How AI-Based Drug Repurposing Could help Prevent Repetitive Behavior Disorders

How AI-Based Medication Redirection Could Help Prevent Repetitive Behavior Disorders

How AI-Based Medication Redirection Could Help Prevent Repetitive Behavior Disorders
Jinhan Kim, Co-Founder and CEO, Standigm

Repetitive behavior disorders such as obsessive-compulsive disorder (OCD), tic disorder, and Tourette’s syndrome have been difficult to treat because they involve considerable complexity. For example, the symptoms of a disorder may vary from individual to individual, as may the coexistence or nonexistence of other behavioral disorders such as anxiety and depression. Additionally, the treatment of OCD, tic disorder, and Tourette’s syndrome varies depending on the disorders present in an individual patient, how long the traits of the disorder have been present, how patients respond to doses of treatment, and the effectiveness of the treatment.

Historically and even today, medical professionals have been faced with an array of potential treatments that may or may not work alone or in combination with other medications. The frustration of healthcare providers is compounded by the low level of investment in R&D by governments, which is holding back progress. Rather than inventing a new drug that would take years to reach the market, it is possible to use artificial intelligence (AI), and more specifically deep learning, to discover how existing drugs benefiting from regulatory approval can be reused for other applications.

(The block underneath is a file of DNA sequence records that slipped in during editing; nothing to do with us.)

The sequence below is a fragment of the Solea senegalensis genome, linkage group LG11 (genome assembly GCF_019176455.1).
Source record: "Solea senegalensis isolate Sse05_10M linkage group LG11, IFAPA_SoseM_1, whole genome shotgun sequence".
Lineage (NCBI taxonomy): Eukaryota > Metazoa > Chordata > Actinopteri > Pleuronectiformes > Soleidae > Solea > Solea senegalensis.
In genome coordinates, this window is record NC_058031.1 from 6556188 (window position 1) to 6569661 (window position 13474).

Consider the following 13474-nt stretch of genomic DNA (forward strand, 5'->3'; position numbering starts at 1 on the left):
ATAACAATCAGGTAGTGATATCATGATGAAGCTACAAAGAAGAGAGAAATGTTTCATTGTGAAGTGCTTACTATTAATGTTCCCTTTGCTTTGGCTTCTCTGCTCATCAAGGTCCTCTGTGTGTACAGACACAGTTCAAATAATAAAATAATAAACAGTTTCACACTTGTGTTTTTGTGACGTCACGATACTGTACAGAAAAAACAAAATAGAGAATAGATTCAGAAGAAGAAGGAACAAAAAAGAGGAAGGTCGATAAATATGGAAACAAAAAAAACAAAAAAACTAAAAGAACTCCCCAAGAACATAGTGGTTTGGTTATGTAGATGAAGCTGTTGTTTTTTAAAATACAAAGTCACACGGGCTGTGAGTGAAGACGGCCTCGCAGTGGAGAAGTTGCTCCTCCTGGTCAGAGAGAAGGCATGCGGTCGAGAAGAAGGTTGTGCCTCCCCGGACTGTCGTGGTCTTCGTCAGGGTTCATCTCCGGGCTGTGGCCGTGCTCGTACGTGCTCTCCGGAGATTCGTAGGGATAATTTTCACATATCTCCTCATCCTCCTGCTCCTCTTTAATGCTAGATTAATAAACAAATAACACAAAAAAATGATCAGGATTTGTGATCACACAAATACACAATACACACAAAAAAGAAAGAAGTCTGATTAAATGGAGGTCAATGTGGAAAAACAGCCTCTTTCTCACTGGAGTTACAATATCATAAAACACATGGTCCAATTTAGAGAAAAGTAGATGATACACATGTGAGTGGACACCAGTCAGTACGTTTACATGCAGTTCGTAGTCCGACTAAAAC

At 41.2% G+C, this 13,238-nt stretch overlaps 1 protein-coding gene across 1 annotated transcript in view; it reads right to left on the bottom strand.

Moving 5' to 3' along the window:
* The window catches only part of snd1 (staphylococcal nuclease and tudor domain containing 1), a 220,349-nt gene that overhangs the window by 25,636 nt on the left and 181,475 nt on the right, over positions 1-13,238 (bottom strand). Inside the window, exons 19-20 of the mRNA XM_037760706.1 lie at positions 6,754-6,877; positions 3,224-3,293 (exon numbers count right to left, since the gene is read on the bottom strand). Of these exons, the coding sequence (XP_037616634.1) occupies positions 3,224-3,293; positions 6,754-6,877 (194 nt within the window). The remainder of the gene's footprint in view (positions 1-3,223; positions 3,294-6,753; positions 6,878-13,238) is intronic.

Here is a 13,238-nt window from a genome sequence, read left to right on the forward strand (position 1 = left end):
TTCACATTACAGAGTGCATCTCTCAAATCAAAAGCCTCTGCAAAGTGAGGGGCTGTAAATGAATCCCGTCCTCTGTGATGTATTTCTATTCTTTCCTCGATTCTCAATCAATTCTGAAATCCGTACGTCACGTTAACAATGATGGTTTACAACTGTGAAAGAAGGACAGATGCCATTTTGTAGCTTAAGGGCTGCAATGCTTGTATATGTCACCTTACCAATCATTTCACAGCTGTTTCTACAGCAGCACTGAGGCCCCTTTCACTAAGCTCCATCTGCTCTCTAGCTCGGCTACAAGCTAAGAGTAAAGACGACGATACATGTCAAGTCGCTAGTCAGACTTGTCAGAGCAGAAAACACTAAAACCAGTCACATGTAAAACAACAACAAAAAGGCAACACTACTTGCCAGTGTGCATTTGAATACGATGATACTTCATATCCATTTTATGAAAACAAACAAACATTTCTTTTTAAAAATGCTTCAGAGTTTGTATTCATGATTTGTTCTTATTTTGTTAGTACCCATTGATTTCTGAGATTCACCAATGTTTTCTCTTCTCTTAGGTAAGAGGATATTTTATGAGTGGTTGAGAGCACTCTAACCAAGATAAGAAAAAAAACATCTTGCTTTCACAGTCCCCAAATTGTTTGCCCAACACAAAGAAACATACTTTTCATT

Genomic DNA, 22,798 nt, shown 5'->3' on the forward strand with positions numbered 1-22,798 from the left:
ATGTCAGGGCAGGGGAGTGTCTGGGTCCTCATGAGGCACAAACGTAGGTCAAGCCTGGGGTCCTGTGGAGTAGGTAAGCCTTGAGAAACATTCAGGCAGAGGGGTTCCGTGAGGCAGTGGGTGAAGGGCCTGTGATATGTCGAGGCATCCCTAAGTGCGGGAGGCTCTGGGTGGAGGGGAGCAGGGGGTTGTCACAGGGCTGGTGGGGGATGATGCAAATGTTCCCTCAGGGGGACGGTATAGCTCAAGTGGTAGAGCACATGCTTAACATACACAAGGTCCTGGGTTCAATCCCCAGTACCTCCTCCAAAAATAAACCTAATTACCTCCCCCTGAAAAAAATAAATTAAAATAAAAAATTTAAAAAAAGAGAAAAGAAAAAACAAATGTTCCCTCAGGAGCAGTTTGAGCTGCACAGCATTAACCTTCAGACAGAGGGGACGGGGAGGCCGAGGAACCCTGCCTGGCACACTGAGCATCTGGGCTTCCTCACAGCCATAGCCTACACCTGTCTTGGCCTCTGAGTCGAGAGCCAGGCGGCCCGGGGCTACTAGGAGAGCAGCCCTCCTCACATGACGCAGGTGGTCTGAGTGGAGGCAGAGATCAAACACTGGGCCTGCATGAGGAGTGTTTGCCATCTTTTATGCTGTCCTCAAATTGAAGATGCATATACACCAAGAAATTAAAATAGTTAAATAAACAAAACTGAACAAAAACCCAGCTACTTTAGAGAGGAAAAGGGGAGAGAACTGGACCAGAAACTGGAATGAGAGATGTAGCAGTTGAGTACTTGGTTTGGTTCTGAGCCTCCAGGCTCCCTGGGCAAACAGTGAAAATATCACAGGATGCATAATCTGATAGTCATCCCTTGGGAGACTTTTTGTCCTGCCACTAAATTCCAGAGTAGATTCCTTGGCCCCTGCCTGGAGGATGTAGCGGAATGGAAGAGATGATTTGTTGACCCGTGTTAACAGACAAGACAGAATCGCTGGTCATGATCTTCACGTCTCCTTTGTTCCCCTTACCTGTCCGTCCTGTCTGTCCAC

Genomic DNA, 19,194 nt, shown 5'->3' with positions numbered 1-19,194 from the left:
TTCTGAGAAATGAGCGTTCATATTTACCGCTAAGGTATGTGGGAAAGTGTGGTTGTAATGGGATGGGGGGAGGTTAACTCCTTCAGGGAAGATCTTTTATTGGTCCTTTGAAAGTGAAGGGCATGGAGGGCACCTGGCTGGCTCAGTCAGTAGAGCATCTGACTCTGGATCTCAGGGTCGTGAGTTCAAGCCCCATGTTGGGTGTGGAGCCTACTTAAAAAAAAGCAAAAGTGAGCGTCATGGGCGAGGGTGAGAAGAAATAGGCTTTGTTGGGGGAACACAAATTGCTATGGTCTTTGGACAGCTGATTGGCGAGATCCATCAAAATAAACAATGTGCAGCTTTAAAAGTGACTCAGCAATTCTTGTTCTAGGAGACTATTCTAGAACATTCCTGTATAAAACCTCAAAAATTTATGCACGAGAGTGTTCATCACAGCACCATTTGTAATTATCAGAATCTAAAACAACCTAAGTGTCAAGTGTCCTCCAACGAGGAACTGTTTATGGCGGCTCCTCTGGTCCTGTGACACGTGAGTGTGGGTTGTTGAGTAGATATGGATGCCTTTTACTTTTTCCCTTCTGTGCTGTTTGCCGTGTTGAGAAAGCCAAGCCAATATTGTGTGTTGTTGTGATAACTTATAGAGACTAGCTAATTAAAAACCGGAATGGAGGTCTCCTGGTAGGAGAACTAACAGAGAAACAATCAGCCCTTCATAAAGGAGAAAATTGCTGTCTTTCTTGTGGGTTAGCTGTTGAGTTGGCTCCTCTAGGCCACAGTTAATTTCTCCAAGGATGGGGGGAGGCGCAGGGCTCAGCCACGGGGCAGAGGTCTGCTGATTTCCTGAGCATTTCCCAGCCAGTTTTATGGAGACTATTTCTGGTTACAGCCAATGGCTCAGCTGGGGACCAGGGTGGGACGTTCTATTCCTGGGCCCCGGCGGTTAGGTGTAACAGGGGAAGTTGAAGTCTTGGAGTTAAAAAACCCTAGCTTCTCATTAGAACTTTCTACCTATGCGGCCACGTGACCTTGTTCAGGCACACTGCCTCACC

One such example is clemastine, an antihistamine, which has been shown to prevent and reduce the occurrence of repetitive behaviors.

Repetitive disorders have been difficult to treat

OCD is a disorder in which unwanted thoughts and behaviors are repeated. Compulsive behaviors mostly appear in the form of cleaning, confirming, delaying, ordering, and other repetitive behaviors. Typically, serotonin uptake inhibitors such as clomipramine, fluoxetine, and fluvoxamine are used to treat OCD, but side effects can include anxiety, diarrhea, insomnia, vomiting, and weight gain. Disorders related to OCD include, but are not limited to, storage disorders, hair pulling disorders, and skin depilation disorders, for example.

Tics include chronic motor or vocal tics, transient tics, and Tourette’s syndrome. They are characterized by vocal tics or sudden, rapid, repetitive, rhythmic or stereotyped movements that persist for more than a year, while Public Tic is characterized by the presence of one or more motor or vocal tics that have been present for less than a year. ‘a year.

Tourette’s syndrome is a neurological abnormality that repeats unconscious and uncontrolled sounds or actions and is characterized by multiple motor and vocal tics for over a year. Tics are uncontrolled and appear in a wide variety of forms and have repetitive characteristics. In this case, dopamine receptor antagonists such as haloperidol, fluphenazine, and pimozide are used for treatment, but side effects may include cognitive decline, discomfort, and extrapyramidal symptoms.